US Role under Criticism

    The US is mistrusted because of its 1993 debacle and its self-proclaimed war on terror. Many feel that if the US concerns about Al Qaida operatives or foreign fighters inside Somalia grow, then it may arm the warlords to fight a proxy war against Islamists. This will destabilise the whole region. They argue that if the long-term interest of the US is to assure itself of access to the strategic Horn of Africa, it should do well to avoid escalation of current tensions and conflicts in Mogadishu. However, if the US supports the warlords, it would betray the Somali people and undermine international efforts to give the transitional government the legitimacy to restore stability and peace.

    Assessment: Plausible Scenarios

    With the rise of Islamic forces to power, Somalia today is at the crossroads— either the prospects for stability will brighten or the country and the region may move towards more conflicts and destabilisation. In the light of these situations, three plausible scenarios may unfold:

    • An Islamic dictatorship may emerge in Somalia and the US will continue to support the warlords despite the fact that their worldview is far bleaker than that of the Islamist militants. The US may also support Ethiopian infiltration into Somalia, enraging both the Islamic fundamentalists and drawing resistance from the Somalian people.
    • Islamic forces may forge an alliance with the Transitional Federal Government and form a national unity government, backed by multilateral efforts of the “contact group” initiated by the US. The government may then secure popular support and wield requisite muscle power to maintain order. Reconstruction of Somalia would then take place under the aegis of the US and other European countries. A certain kind of stability would come in after 15 years of chaos and anarchy. High-level policy engagement would follow to revive a functioning administration and polity in Somalia.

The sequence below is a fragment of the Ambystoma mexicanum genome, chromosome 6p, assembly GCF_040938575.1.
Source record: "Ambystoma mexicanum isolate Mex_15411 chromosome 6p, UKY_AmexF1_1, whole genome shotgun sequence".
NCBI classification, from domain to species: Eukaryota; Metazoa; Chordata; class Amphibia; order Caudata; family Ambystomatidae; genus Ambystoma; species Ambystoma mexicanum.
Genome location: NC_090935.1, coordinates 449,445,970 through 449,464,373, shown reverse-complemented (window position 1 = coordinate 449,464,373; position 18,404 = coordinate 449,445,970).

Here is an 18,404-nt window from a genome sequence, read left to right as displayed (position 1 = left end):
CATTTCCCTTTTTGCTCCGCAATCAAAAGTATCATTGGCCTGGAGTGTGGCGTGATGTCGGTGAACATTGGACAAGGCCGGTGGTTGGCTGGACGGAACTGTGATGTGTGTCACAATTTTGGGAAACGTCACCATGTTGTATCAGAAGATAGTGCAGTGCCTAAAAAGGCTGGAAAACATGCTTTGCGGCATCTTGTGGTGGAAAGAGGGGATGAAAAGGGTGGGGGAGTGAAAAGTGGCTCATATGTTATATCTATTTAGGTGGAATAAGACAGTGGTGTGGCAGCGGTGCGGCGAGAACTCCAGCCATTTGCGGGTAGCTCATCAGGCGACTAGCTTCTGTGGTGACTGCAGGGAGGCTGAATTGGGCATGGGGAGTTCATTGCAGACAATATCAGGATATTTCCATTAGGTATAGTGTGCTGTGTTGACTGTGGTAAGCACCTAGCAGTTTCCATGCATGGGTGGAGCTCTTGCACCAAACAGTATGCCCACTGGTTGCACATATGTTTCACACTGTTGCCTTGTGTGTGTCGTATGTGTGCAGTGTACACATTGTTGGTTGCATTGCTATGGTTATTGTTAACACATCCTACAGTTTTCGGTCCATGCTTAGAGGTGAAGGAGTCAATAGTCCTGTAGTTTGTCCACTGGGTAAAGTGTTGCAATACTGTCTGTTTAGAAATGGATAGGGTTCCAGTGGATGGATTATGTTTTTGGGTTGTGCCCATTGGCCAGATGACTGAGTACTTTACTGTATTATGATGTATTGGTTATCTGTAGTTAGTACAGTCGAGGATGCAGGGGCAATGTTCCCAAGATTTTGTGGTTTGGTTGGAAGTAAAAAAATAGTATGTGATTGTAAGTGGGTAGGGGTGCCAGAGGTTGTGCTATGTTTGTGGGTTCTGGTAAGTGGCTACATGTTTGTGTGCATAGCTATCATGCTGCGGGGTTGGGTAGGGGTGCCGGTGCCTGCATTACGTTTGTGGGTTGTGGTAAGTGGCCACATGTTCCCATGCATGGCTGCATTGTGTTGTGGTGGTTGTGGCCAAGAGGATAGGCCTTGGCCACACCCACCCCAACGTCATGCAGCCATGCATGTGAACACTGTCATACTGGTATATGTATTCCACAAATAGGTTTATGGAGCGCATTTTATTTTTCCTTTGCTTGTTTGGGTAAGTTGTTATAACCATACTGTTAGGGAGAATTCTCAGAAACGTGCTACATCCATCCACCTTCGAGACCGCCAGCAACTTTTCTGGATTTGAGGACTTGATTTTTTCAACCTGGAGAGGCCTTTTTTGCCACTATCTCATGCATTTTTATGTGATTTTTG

• An alliance of the ICU and TFG does not materialise due to internal divisions between the moderates and radicals within the Islamic forces. ICU loses its balance in terms of gaining popular support and fulfilling its Islamic programme. Fragmented configuration of clan-based politics continues, with the likely re-emergence of warlords. Radical Islamic threat increases. To counter the threat, the US covertly backs the warlords and a peacekeeping mission is deployed by IGAD and AU, with the support of the UN. Somali mistrust for foreign intervention remains and the decade-old misery prolongs or exacerbates, contributing to tension and insecurity in the region, and leads to further destabilisation.

    Given these plausible scenarios, the best strategy would be to attempt at reconciliation between the ICU and the TFG. The Islamic forces that have the popular support and the muscle power will then gain legitimacy and form a national unity government and become engaged in restoring order and normalcy, rather than heading towards Islamic extremism. It will even be easier for the TFG to pursue the reconciliation process, as it will be dealing with one powerful force rather than fractions of clan-based groups. The reconciliation can be augmented at the multilateral level by the US through the contact group. In the process, rather than only serving its interests through its counter-terrorism policy, the US will be serving the interest of Somalia and also contribute to the restoration of peace, security and reconciliation.

    References/End Notes

    • 1. The seven member-states of IGAD - Djibouti, Eritrea, Ethiopia, Kenya, Somalia, Sudan and Uganda - cover an area of 5.2 million sq. km and have a population of more than 160 Million. The IGAD region is witnessing both internal and external conflicts; therefore the joint peace and conflict prevention efforts of IGAD member-states are crucial for peace and sustainable development of all countries.